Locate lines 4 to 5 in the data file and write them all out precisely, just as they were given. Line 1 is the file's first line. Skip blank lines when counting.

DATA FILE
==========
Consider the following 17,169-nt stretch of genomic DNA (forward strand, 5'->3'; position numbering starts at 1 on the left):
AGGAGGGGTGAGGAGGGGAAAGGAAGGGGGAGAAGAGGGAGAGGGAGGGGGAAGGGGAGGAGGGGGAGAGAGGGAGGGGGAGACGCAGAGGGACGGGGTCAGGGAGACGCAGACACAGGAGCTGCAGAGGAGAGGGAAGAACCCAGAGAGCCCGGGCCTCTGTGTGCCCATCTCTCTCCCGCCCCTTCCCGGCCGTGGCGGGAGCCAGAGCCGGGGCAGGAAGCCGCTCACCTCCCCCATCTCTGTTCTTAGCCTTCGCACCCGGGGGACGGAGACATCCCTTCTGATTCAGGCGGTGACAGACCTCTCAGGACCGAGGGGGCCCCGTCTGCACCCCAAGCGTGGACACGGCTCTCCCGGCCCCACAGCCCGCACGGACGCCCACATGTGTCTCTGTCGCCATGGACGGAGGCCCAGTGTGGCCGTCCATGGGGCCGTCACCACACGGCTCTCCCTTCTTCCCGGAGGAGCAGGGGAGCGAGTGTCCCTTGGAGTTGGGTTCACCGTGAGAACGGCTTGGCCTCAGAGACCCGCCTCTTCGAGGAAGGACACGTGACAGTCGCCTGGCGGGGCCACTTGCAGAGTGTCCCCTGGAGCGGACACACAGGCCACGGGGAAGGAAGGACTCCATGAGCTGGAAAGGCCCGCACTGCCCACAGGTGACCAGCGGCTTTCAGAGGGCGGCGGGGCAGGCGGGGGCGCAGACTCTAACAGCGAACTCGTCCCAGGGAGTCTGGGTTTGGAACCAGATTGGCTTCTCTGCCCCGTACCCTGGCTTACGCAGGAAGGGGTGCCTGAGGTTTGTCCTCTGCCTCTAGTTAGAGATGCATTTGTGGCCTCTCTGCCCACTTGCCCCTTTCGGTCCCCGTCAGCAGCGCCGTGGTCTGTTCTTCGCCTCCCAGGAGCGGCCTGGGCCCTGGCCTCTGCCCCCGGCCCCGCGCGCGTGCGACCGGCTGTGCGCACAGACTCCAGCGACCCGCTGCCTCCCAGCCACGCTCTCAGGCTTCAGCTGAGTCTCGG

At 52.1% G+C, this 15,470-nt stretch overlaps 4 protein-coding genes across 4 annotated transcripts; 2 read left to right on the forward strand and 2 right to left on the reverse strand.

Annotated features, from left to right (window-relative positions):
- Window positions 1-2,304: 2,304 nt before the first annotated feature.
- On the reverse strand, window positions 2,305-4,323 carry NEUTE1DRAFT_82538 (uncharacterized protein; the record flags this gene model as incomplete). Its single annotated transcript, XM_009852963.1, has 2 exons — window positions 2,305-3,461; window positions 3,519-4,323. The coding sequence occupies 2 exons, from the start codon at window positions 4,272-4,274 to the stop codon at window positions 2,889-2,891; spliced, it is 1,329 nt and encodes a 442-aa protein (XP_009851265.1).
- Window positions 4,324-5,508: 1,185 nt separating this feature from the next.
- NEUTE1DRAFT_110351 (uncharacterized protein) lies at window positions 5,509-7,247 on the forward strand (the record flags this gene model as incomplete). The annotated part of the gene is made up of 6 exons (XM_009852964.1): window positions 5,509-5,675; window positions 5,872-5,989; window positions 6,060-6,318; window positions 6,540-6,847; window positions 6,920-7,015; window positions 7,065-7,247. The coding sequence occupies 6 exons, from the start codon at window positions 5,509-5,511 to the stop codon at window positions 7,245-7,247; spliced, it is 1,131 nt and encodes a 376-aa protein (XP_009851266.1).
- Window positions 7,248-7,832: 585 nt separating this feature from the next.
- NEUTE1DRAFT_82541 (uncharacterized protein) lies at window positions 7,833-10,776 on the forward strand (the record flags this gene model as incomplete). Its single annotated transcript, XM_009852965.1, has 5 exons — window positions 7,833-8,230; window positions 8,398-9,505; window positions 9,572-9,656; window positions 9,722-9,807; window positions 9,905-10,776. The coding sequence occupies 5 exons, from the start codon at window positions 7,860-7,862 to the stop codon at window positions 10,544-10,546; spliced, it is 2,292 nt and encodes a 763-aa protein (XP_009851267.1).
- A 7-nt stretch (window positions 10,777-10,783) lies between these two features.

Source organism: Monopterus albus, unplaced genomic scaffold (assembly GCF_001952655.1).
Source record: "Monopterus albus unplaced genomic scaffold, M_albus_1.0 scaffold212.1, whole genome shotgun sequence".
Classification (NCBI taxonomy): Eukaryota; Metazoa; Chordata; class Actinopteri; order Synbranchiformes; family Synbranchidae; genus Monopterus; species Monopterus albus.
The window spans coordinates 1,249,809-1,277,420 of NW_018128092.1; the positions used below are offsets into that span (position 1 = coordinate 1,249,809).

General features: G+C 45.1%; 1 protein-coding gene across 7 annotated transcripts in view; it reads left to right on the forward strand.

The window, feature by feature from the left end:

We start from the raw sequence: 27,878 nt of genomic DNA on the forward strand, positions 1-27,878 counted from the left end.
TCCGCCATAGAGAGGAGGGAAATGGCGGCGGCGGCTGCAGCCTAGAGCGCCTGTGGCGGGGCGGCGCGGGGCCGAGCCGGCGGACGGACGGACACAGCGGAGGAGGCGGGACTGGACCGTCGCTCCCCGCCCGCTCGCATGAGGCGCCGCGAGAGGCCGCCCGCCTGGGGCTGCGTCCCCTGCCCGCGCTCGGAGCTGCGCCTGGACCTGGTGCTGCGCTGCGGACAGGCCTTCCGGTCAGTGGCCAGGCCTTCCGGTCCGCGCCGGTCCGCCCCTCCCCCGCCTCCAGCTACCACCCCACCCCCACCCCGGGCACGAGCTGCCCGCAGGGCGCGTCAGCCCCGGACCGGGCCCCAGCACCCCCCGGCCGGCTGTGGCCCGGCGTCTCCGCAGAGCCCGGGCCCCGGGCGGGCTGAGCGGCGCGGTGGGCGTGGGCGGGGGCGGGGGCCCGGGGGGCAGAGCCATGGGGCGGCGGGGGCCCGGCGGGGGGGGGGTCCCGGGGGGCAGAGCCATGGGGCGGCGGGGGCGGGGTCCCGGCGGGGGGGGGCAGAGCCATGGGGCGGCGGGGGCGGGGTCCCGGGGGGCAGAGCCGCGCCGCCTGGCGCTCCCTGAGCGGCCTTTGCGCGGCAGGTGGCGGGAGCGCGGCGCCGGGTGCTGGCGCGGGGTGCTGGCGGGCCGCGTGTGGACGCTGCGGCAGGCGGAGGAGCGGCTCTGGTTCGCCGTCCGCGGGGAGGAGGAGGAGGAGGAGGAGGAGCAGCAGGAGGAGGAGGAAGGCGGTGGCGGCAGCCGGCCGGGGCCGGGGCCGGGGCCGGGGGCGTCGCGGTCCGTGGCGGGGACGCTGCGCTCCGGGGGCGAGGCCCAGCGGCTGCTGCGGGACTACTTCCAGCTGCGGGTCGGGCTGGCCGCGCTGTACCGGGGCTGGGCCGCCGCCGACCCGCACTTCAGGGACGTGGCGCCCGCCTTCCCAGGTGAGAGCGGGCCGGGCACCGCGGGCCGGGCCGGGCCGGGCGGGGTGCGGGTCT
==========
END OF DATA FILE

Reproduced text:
Annotated features, from left to right (window-relative positions):
- Window positions 1-2,304: 2,304 nt before the first annotated feature.